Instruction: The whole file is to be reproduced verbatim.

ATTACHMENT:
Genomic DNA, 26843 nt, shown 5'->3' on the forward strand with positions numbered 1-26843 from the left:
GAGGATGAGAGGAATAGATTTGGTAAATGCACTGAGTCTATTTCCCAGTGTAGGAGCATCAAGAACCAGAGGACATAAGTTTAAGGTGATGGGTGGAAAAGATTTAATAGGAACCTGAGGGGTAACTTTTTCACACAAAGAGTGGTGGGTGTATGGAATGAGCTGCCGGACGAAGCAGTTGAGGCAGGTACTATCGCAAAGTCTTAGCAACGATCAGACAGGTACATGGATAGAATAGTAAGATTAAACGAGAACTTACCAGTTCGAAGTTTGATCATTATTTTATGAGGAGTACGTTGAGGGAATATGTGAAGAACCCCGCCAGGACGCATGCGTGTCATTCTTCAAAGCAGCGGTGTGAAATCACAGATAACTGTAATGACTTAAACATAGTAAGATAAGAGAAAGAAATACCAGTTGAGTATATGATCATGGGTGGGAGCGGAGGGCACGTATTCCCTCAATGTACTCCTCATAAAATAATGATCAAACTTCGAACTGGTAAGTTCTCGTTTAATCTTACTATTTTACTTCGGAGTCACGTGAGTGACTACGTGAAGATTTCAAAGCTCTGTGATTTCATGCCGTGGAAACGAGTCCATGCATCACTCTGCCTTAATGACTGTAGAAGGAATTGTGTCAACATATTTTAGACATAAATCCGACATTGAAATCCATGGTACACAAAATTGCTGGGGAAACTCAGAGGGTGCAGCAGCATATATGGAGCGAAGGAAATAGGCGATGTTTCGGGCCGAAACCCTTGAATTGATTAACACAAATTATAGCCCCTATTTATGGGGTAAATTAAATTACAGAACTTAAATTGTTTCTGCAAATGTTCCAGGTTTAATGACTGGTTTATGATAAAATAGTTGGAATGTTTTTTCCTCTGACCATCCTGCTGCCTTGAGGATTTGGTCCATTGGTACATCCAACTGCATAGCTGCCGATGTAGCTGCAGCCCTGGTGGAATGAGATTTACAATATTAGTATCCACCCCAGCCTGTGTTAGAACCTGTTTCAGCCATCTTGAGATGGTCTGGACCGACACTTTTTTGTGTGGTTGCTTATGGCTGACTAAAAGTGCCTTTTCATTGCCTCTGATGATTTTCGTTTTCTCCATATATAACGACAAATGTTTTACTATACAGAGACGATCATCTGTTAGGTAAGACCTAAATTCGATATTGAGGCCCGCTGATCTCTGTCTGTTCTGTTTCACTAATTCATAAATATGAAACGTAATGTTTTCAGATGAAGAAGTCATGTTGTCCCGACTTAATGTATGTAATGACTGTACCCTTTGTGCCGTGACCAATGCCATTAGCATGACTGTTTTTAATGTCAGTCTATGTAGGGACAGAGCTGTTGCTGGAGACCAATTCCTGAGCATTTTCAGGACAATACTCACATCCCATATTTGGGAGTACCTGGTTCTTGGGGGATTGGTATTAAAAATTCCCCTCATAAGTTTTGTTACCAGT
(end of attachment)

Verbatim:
Genomic DNA, 26843 nt, shown 5'->3' on the forward strand with positions numbered 1-26843 from the left:
GAGGATGAGAGGAATAGATTTGGTAAATGCACTGAGTCTATTTCCCAGTGTAGGAGCATCAAGAACCAGAGGACATAAGTTTAAGGTGATGGGTGGAAAAGATTTAATAGGAACCTGAGGGGTAACTTTTTCACACAAAGAGTGGTGGGTGTATGGAATGAGCTGCCGGACGAAGCAGTTGAGGCAGGTACTATCGCAAAGTCTTAGCAACGATCAGACAGGTACATGGATAGAATAGTAAGATTAAACGAGAACTTACCAGTTCGAAGTTTGATCATTATTTTATGAGGAGTACGTTGAGGGAATATGTGAAGAACCCCGCCAGGACGCATGCGTGTCATTCTTCAAAGCAGCGGTGTGAAATCACAGATAACTGTAATGACTTAAACATAGTAAGATAAGAGAAAGAAATACCAGTTGAGTATATGATCATGGGTGGGAGCGGAGGGCACGTATTCCCTCAATGTACTCCTCATAAAATAATGATCAAACTTCGAACTGGTAAGTTCTCGTTTAATCTTACTATTTTACTTCGGAGTCACGTGAGTGACTACGTGAAGATTTCAAAGCTCTGTGATTTCATGCCGTGGAAACGAGTCCATGCATCACTCTGCCTTAATGACTGTAGAAGGAATTGTGTCAACATATTTTAGACATAAATCCGACATTGAAATCCATGGTACACAAAATTGCTGGGGAAACTCAGAGGGTGCAGCAGCATATATGGAGCGAAGGAAATAGGCGATGTTTCGGGCCGAAACCCTTGAATTGATTAACACAAATTATAGCCCCTATTTATGGGGTAAATTAAATTACAGAACTTAAATTGTTTCTGCAAATGTTCCAGGTTTAATGACTGGTTTATGATAAAATAGTTGGAATGTTTTTTCCTCTGACCATCCTGCTGCCTTGAGGATTTGGTCCATTGGTACATCCAACTGCATAGCTGCCGATGTAGCTGCAGCCCTGGTGGAATGAGATTTACAATATTAGTATCCACCCCAGCCTGTGTTAGAACCTGTTTCAGCCATCTTGAGATGGTCTGGACCGACACTTTTTTGTGTGGTTGCTTATGGCTGACTAAAAGTGCCTTTTCATTGCCTCTGATGATTTTCGTTTTCTCCATATATAACGACAAATGTTTTACTATACAGAGACGATCATCTGTTAGGTAAGACCTAAATTCGATATTGAGGCCCGCTGATCTCTGTCTGTTCTGTTTCACTAATTCATAAATATGAAACGTAATGTTTTCAGATGAAGAAGTCATGTTGTCCCGACTTAATGTATGTAATGACTGTACCCTTTGTGCCGTGACCAATGCCATTAGCATGACTGTTTTTAATGTCAGTCTATGTAGGGACAGAGCTGTTGCTGGAGACCAATTCCTGAGCATTTTCAGGACAATACTCACATCCCATATTTGGGAGTACCTGGTTCTTGGGGGATTGGTATTAAAAATTCCCCTCATAAGTTTTGTTACCAGT